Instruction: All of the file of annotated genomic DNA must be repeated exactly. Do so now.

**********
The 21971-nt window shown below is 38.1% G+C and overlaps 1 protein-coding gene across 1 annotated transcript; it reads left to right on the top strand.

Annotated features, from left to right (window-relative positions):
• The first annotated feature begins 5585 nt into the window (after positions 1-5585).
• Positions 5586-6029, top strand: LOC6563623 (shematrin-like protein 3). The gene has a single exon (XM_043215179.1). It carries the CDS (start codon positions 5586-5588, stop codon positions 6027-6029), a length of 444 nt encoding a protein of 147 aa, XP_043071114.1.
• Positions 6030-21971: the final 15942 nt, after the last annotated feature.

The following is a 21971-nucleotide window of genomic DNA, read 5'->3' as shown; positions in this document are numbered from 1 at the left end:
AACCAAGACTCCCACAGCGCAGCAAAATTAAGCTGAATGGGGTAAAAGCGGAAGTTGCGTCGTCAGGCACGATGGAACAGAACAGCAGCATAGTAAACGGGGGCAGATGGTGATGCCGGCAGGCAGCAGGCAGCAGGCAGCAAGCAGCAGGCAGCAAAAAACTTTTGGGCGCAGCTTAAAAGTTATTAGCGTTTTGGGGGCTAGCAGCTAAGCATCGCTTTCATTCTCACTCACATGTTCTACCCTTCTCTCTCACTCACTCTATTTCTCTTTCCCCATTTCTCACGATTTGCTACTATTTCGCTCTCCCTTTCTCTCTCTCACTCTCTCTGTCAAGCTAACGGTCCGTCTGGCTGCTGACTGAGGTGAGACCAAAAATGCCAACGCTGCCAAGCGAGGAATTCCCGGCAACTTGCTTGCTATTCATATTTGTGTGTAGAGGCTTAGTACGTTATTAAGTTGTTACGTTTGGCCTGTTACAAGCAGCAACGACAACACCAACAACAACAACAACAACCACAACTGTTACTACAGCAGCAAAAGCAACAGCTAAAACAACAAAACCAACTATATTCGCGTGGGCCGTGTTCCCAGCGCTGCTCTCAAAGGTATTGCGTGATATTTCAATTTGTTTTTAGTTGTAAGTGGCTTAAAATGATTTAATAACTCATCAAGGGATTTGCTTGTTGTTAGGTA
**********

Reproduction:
The 21971-nt window shown below is 38.1% G+C and overlaps 1 protein-coding gene across 1 annotated transcript; it reads left to right on the top strand.

Annotated features, from left to right (window-relative positions):
• The first annotated feature begins 5585 nt into the window (after positions 1-5585).
• Positions 5586-6029, top strand: LOC6563623 (shematrin-like protein 3). The gene has a single exon (XM_043215179.1). It carries the CDS (start codon positions 5586-5588, stop codon positions 6027-6029), a length of 444 nt encoding a protein of 147 aa, XP_043071114.1.
• Positions 6030-21971: the final 15942 nt, after the last annotated feature.

The following is a 21971-nucleotide window of genomic DNA, read 5'->3' as shown; positions in this document are numbered from 1 at the left end:
AACCAAGACTCCCACAGCGCAGCAAAATTAAGCTGAATGGGGTAAAAGCGGAAGTTGCGTCGTCAGGCACGATGGAACAGAACAGCAGCATAGTAAACGGGGGCAGATGGTGATGCCGGCAGGCAGCAGGCAGCAGGCAGCAAGCAGCAGGCAGCAAAAAACTTTTGGGCGCAGCTTAAAAGTTATTAGCGTTTTGGGGGCTAGCAGCTAAGCATCGCTTTCATTCTCACTCACATGTTCTACCCTTCTCTCTCACTCACTCTATTTCTCTTTCCCCATTTCTCACGATTTGCTACTATTTCGCTCTCCCTTTCTCTCTCTCACTCTCTCTGTCAAGCTAACGGTCCGTCTGGCTGCTGACTGAGGTGAGACCAAAAATGCCAACGCTGCCAAGCGAGGAATTCCCGGCAACTTGCTTGCTATTCATATTTGTGTGTAGAGGCTTAGTACGTTATTAAGTTGTTACGTTTGGCCTGTTACAAGCAGCAACGACAACACCAACAACAACAACAACAACCACAACTGTTACTACAGCAGCAAAAGCAACAGCTAAAACAACAAAACCAACTATATTCGCGTGGGCCGTGTTCCCAGCGCTGCTCTCAAAGGTATTGCGTGATATTTCAATTTGTTTTTAGTTGTAAGTGGCTTAAAATGATTTAATAACTCATCAAGGGATTTGCTTGTTGTTAGGTA